Monday, August 25, 2008

A lead balloon

The Cons' latest trial balloon looks to me like one of the more bizarre moves in recent political memory, as the Harper government is apparently looking at countering the Libs' carbon tax plan with a tax cut which makes little sense in political or policy terms:
Senior members of the Conservative government have discussed a possible $1-billion cut to a tax on diesel fuel, sources say...

The tax in question is the four-cent excise tax charged per litre of diesel. In the most recent fiscal year, the levy generated over $1 billion of revenue for Ottawa. Eliminating that tax would benefit the biggest users of diesel fuel, namely city-run bus services, railways and trucking outfits...

(T)he proposal has been met with opposition from the Department of Finance, which is reluctant to give up a stream of revenue, particularly as the economy has lost steam and Ottawa's budget surplus is down significantly from last year. Moreover, a spokesman for the Prime Minister's Office has denied that such a cut in the works. "It is not true," said Kory Teneycke.
It's worth noting that the article doesn't focus much on the use of diesel fuel by individuals, particularly in rural areas. Which strikes me as odd, since that seems to be the support base which the Cons would be looking to boost by proposing a diesel tax cut - though of course the Cons likely wouldn't want to admit any need to shore up what's been their most reliable source of support.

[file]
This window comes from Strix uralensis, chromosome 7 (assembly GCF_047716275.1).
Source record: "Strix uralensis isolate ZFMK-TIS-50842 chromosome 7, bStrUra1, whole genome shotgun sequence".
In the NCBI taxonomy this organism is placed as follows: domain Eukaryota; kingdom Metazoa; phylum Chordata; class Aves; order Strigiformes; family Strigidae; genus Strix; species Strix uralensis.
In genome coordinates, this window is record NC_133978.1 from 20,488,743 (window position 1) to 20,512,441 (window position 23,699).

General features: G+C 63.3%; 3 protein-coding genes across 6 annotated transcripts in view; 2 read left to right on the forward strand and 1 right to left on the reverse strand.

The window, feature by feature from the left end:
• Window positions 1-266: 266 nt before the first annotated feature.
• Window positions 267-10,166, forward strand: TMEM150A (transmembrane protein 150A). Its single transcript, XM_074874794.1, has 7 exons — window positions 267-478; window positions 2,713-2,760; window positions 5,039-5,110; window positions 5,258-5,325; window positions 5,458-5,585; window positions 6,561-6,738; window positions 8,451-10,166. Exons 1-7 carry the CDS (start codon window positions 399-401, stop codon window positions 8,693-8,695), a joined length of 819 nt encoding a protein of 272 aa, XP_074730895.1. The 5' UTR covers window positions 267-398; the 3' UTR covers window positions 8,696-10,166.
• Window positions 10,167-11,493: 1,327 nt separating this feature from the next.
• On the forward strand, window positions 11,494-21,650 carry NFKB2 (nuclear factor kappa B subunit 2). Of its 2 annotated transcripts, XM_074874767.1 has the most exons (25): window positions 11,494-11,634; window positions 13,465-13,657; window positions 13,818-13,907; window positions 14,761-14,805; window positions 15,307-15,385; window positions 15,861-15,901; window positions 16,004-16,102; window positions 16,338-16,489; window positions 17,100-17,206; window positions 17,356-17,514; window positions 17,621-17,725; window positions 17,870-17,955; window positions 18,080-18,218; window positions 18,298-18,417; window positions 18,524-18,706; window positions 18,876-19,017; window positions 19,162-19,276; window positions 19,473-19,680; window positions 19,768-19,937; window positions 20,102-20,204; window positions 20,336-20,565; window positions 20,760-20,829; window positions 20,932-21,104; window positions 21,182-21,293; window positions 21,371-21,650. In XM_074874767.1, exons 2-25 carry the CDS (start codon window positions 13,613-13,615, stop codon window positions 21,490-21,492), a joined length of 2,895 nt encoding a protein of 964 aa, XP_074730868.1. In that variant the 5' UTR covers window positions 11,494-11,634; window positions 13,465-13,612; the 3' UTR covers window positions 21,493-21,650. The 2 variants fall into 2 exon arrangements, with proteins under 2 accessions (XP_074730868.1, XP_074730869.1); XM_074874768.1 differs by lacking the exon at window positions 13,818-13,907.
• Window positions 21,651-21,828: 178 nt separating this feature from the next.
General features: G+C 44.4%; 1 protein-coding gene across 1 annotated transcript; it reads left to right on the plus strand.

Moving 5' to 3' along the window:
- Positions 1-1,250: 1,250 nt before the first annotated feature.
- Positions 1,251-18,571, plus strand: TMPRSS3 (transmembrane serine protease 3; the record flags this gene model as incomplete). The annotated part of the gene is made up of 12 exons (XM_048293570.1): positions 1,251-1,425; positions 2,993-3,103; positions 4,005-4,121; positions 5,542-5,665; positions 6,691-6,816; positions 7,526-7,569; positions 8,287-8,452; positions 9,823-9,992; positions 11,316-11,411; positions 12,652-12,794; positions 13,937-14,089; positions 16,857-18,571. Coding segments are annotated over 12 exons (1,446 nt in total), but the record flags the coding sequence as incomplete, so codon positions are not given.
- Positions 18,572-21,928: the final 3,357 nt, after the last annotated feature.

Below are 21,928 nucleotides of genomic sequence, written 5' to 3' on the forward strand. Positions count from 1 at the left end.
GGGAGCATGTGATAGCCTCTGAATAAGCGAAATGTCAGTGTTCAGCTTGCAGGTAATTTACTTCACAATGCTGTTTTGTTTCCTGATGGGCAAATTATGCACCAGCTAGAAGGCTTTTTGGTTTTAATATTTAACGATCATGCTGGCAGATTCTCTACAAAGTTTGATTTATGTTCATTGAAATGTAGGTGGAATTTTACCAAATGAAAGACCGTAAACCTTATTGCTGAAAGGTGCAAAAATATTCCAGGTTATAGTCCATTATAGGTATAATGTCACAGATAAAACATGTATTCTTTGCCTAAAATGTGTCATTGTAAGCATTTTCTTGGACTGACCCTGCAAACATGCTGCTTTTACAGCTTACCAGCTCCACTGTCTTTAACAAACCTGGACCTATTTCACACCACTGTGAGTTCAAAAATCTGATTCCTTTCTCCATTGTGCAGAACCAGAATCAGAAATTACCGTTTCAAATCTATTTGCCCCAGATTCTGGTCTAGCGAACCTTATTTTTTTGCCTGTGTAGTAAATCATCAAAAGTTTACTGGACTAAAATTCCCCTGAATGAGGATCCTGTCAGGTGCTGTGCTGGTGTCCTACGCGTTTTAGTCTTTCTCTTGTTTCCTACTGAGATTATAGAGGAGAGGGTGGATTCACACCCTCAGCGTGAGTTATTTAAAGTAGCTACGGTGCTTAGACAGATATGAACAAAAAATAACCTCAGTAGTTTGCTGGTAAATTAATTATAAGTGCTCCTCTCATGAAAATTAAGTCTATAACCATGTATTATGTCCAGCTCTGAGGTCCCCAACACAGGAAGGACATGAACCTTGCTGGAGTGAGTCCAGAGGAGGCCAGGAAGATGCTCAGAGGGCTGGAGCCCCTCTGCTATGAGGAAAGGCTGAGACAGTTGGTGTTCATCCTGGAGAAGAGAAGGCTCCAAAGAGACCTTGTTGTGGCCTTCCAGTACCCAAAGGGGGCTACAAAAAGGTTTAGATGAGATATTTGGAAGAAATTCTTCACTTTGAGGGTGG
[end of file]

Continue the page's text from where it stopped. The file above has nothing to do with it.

That said, it's hard to see how the Cons could justify even suggesting the idea otherwise, as a focus on the effects of an incremental change in the price of shipping goods would seem to be a sure loser politically.

After all, any reduction in consumer prices resulting from such a cut would depend on the oil industry, the shipping industry and retailers all choosing to pass along any reduced costs rather than taking profits for themselves - which is what makes such a cut a poor measure from a policy standpoint. Needless to say, there's little reason to think any of them would hesitate to take as much of the gain as possible.

What's more, even if any of the cut did manage to filter through to consumers, the effect would take at least some time to work its way through the supply chain. Which means that any potential benefit for consumers at large would be a remote possibility in both likelihood and time.

Meanwhile, the immediate costs to Canada would be obvious. After a summer where there's been plenty of attention to the possibility that the Cons have already mismanaged the country into a deficit, a move to drain another billion dollars from the federal treasury could only make Harper look even more reckless when it comes to Canada's finances.

So would Harper put forward a low-reward, high-risk strategy solely for the sake of drawing a stronger contrast to the Libs' carbon tax? If so, that can only signal that the Cons are even more bereft of ideas than any of us had already suspected. And even the fact that Con sources felt the need to try the idea out speaks volumes about just how little the Cons have to offer.

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